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Pundit Roundtable

Hello, this is NOT George Stuffinenvelopes, but Ken McCracken, bringing you PUNDIT ROUNDTABLE, your blog alternative to the Sunday morning talking head shows.

Our classy pundits this week have been asked these questions: Tom Delay was indicted and arrested this week - is this a real prosecution or political payback? Did Delay make himself a target? Is this really bad for the Republicans, or could it backfire on Democrats? Will there be any long-term effects from this going into the 2006 elections?


Our first guest is Rick Moran from Rightwing Nuthouse. Rick, what do you think?

I'm not sure that DeLay is entirely innocent in the matter. He's certainly guilty of violating the spirit of the law if not the letter.

That said, Ronnie Earle is a tool. He reminds me of New Orleans prosecutor Jim Garrison who absolutely destroyed the life of Clay Shaw by indicting him for the murder of President Kennedy. Oliver Stone has obscured the prosecutorial misconduct of Garrison who publicly declared on more than one occasion that the murder of Kennedy was a homosexual thrill killing. Garrison was a threat to the justice system because he sought to use the prosecution of an innocent man to achieve high office; he wanted to run for governor. Earle is a threat to the justice system precisely because he has abused the process to achieve a desired political end. DeLay may be guilty - but Earle should be disbarred.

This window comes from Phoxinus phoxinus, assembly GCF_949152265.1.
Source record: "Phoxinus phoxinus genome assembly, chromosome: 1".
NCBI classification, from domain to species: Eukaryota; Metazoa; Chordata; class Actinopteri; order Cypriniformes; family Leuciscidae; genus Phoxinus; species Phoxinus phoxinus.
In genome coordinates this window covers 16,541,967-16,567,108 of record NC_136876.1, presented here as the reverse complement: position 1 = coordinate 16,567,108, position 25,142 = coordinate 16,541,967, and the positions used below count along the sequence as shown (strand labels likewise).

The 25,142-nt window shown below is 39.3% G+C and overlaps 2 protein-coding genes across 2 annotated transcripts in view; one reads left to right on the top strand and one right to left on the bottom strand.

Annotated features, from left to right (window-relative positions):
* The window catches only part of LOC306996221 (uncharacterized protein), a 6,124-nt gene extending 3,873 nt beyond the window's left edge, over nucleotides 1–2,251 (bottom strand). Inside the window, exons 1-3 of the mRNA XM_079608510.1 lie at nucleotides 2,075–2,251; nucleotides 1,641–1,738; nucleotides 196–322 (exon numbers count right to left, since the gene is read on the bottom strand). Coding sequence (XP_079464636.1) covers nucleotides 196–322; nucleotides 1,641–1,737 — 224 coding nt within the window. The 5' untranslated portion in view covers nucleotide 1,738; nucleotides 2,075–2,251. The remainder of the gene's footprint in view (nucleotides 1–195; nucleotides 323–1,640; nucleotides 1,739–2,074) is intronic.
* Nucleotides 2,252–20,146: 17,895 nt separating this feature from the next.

I don't think the effect in '06 will be quite what Democrats hope. The feeling of revulsion that swept the Democrats from power in 1994 built up over many years. But unless Bush can find a way to energize the base, I believe there is an outside chance that the Democrats can win the Senate. Several Republican candidates with state-wide name recognition and access to funds could have challenged incumbent Democrats but decided against it. I take this to mean internal polling for these candidates show that 2006 could in fact be a Democratic year.

They may be right.

illinois.gif Home State: Illinois.


Our next guest is Rob Port of Say Anything. Rob?

Tom Delay was indicted and arrested this week - is this a real prosecution or political payback?